The stories are told by an anonymous narrator who presents himself as the author. We are apparently meant to believe that Klavan himself worked at the Weiss Agency as a young man, and that these stories are his reminiscences (oddly though, there is no indication that the stories took place in the past. All the technology seems completely up to date. It’s almost as if these are memoirs from the future).

I liked the first book, Dynamite Road, very much, but I liked Shotgun Alley even better. Weiss and Bishop are hired by a very wealthy man, an aspiring political candidate, to find his daughter, Honey. Honey is only seventeen years old, but has run away from home and gotten involved with an especially vicious motorcycle gang. Weiss turns Bishop loose on the case, knowing that Bishop will do a number of things that he (Weiss) doesn’t want to know about.

There’s also a subplot about a case that Weiss works himself, with the help of Our Narrator. It involves a doctrinaire feminist college professor who hires them to trace the identity of a man who’s been sending her obscene e-mails.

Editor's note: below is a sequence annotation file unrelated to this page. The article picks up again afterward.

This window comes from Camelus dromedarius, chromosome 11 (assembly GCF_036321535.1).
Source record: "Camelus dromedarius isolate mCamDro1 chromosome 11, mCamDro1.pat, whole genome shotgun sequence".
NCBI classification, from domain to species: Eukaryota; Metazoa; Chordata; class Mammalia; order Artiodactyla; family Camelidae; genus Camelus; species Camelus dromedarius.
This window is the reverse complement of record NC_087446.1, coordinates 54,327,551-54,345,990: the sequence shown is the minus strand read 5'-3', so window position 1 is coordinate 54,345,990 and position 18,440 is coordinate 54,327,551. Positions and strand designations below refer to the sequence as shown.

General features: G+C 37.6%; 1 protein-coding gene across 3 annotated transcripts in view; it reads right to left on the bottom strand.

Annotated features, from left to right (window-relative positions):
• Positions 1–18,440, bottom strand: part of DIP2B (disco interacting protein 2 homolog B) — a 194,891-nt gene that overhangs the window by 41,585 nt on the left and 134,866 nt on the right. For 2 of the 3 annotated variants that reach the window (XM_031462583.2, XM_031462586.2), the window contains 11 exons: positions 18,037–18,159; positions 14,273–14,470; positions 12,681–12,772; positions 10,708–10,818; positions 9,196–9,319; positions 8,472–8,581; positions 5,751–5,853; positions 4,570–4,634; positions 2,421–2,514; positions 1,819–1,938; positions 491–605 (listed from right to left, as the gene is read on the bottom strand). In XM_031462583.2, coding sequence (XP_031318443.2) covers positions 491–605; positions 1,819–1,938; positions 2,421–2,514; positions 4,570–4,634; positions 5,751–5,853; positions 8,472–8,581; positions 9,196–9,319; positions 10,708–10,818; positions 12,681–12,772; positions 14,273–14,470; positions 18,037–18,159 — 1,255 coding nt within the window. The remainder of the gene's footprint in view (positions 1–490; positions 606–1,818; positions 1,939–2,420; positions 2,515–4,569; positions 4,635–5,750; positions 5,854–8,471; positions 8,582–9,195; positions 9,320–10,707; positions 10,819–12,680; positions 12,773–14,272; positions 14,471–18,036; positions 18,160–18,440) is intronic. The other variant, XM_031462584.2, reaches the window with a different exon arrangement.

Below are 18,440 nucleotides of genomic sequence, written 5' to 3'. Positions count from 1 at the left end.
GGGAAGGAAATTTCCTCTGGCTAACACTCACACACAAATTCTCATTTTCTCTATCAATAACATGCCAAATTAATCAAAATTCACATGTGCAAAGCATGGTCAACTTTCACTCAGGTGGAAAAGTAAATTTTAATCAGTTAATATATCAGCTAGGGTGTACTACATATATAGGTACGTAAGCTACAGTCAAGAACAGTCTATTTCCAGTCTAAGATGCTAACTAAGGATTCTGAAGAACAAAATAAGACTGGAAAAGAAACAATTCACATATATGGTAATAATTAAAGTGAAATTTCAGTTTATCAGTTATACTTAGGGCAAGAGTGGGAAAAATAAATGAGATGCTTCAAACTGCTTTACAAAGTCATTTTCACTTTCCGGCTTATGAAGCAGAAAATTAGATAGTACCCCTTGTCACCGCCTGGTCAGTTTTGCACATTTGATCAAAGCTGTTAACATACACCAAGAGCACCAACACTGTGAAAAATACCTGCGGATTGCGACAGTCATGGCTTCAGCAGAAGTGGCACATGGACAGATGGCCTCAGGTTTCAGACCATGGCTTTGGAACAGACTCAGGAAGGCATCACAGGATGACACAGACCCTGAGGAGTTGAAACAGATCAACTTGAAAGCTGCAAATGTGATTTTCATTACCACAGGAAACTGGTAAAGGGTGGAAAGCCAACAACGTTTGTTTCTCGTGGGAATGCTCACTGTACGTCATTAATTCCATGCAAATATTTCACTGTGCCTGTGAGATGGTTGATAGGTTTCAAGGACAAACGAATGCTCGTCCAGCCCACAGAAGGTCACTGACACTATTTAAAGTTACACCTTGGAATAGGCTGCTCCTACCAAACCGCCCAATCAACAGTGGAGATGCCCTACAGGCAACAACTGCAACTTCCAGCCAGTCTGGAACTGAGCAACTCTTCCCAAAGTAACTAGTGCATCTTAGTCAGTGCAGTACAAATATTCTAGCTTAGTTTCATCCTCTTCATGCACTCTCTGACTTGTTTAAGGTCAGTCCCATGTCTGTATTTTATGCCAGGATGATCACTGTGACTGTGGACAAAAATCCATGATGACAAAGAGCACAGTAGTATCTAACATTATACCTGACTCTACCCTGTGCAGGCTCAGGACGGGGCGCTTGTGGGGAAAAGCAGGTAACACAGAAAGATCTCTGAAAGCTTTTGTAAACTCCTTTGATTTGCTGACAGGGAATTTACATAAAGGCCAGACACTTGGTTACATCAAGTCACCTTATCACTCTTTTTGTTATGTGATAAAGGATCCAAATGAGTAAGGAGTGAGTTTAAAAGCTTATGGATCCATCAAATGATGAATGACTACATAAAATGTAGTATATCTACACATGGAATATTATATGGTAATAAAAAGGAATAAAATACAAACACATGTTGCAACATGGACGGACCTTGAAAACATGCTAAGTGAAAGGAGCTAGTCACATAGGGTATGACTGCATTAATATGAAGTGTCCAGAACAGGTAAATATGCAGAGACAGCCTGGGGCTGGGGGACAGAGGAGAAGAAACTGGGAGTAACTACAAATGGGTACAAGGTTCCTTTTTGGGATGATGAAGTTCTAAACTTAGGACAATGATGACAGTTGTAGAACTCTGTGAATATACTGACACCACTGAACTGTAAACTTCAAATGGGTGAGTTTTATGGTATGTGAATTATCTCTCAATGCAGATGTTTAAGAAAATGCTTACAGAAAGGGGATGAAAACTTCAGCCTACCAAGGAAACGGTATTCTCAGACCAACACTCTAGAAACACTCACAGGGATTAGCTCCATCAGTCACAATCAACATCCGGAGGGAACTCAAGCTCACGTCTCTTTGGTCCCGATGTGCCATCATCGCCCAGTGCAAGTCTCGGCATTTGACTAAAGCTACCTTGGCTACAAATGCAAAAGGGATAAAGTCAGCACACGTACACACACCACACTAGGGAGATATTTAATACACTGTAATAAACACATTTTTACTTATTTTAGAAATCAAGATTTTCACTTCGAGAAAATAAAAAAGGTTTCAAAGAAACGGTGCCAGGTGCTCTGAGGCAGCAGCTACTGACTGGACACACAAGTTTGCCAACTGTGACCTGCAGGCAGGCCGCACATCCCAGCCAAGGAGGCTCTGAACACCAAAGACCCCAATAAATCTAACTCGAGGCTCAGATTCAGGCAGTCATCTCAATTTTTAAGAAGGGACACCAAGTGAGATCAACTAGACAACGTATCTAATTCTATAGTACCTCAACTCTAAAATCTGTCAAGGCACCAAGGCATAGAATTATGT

Shotgun Alley is a love story, when you lay it all out, only the love is pretty messy.

You need to be warned about sex, violence and bad language. This book has them all, in pretty strong doses. Klavan is a confessed Christian, but he does not—repeat, not—write CBA fiction. I have a stomach for this kind of stuff, especially in a good cause, but it may not work for you.

I for one eagerly await the appearance in paperback of the next installment, Damnation Street.

Loving Through Excellent Artwork

Your Writers Group has been talking about excellence.

[Christians] don’t push toward excellence with the same do-or-die dedication since deep inside we know God accepts us anyway. We are never alone in the universe with only this creation to show we existed, never alone without God to fall back on. We place too high a value on family and others over our “personal” achievements with the talents God’s bestowed and we care too little about the establishment of a great work. We are (rightly) not as irrationally driven to prove our own worth and purpose through our creations. Our higher value is love, not art. . . . [But] maybe it’s because of love that we should give ourselves more fully to the creative impulse. If we, as Christian artists, would simply learn to love through our art, we might realize our greatest task.